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Loud Breathing, Sniffling, Smelly Foods Irritate Co-Workers

Two women sitting at a desk in an office.

​Don't you hate it when your co-worker breathes too loudly? And you will surely scream if your colleague raps her fingernails on her desk one more time. So, what's with the guy in the desk next to yours? Did he bathe in a vat of cologne? Oy vey!

What habits do your co-workers have that drive you around the bend? These are their top 10 cringe-worthy habits, according to a recent survey by London-based Chewsy Gum of 1,782 full- and part-time workers in the United Kingdom:

  1. Loud or open-mouth chewing. Nearly three-fourths—70 percent—find this really annoying.
  2. Strong smells such as food, body odor, and too much cologne or perfume (68 percent). Fish and eggs were the smells people found most offensive.
  3. Coughing, sneezing or sniffling (48 percent). Sniffling was considered the most egregious, noted by 64 percent, versus 21 percent who indicated coughing and 16 percent who noted sneezing.
  4. Rhythmic tapping (43 percent). Tap, tap, tapping your pen is enough to drive some co-workers around the bend.
  5. Loud music (42 percent). While only 10 percent ask their co-workers to dial down the volume, 48 percent play their own tunes to drown out the other person's music choice. Slightly more than one-fourth—27 percent—just ignore it.
  6. A colleague's messy desk (36 percent). Some find them distracting.
  7. Loud breathing (32 percent). Apparently, a co-worker's mere existence can be annoying.
  8. Clinking cutlery (27 percent).
  9. Loud typing (26 percent).
  10. Anti-social co-workers (16 percent). While a small percentage dislike it when a co-worker doesn't try to be social, 74 percent think their colleague should be sociable.

Stinky food and too much cologne or perfume also made the list in a U.S. survey earlier this year, conducted for Los Angeles-based Stratus Building Solutions, a green commercial cleaning and janitorial services franchise. Not surprisingly, many of the bad habits that surfaced in that survey dealt with hygiene and cleanliness—or the lack thereof. More than half—54 percent—of the 503 respondents wanted a workplace policy that bans employees from heating up smelly foods in the office kitchen, and 93 percent said food left in the office fridge should be removed within a week.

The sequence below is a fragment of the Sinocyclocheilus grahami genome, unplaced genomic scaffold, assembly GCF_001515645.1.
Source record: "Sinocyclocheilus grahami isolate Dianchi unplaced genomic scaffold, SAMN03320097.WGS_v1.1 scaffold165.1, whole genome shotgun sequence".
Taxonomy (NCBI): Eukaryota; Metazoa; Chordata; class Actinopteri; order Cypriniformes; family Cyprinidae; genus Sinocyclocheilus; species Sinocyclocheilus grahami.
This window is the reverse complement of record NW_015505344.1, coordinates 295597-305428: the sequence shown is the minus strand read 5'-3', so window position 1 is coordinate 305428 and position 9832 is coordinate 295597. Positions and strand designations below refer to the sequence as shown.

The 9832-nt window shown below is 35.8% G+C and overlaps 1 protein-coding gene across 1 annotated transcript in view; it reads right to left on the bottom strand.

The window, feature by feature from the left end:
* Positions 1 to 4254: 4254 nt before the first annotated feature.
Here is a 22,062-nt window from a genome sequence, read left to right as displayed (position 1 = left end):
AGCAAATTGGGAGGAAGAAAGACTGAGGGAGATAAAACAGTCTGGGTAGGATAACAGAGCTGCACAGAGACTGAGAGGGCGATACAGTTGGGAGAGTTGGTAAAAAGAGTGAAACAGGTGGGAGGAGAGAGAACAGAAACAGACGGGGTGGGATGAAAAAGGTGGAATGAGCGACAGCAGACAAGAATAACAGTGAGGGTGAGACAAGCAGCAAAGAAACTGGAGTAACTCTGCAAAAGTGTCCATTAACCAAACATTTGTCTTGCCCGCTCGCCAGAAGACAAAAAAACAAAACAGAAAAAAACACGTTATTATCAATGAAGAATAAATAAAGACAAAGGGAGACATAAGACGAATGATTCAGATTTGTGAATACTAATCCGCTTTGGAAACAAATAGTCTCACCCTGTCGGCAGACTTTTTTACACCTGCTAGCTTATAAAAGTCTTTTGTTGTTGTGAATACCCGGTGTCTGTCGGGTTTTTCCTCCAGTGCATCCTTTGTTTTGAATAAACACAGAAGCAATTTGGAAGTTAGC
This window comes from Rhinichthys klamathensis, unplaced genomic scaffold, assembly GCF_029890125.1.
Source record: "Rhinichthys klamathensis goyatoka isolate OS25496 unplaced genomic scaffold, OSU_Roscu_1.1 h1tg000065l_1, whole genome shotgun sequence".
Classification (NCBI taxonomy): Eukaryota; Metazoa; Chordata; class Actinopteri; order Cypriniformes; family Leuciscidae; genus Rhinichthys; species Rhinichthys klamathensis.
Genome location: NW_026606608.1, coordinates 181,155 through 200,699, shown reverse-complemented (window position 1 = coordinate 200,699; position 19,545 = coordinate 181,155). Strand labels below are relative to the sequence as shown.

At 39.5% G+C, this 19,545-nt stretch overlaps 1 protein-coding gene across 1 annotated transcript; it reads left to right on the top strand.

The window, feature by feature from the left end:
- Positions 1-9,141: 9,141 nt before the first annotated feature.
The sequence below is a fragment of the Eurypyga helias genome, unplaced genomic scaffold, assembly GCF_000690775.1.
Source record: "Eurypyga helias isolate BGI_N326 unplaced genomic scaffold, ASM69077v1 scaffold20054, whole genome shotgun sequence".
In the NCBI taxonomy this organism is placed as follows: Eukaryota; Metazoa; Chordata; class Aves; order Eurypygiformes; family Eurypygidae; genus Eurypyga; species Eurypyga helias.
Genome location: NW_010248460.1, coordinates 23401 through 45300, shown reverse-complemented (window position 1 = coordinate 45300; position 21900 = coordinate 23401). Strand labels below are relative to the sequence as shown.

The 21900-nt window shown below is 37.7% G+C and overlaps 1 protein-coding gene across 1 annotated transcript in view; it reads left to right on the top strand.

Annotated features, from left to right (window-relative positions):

Workers also can't abide colleagues who return from workouts less than daisy-fresh. Put away those smelly gym clothes and sneakers!

Ever missed a deadline, arrived late to a meeting or took a longer-than-allowed lunch break? Some U.S. office workers would like to slap a fine on such behavior, according to a survey by London-based commercial property estate agent and commercial property surveyor Savoy Stewart.  

Most of the 1,566 people surveyed (65 percent) think a fair fine structure would make everyone much more accountable for their actions. Here are the fines surveyed employees said they would levy for the behaviors they rated as the worst:

  • $28 for not meeting a deadline (79 percent).
  • $24 for being unnecessarily rude or offensive (72 percent).
  • $20 for not attending a scheduled meeting (66 percent).
  • $14 for making or taking multiple personal phone calls during working hours (64 percent).
  • $10 for showing up more than 5 minutes late to a meeting (58 percent).
  • $12 for taking a longer lunch break than allocated (53 percent).
  • $6 for showing up more than five minutes late to work (45 percent).
  • $8 for dressing inappropriately or sloppily (40 percent).
  • $5 for saying they'll attend a work social and then not showing up (37 percent).
  • $3 for allowing a personal phone to ring during a meeting (31 percent).

As for how the money from the fines would be used, the majority think it should be used to improve the office, such as by purchasing better furniture and new equipment.


​An organization run by AI is not a futuristic concept. Such technology is already a part of many workplaces and will continue to shape the labor market and HR. Here's how employers and employees can successfully manage generative AI and other AI-powered systems.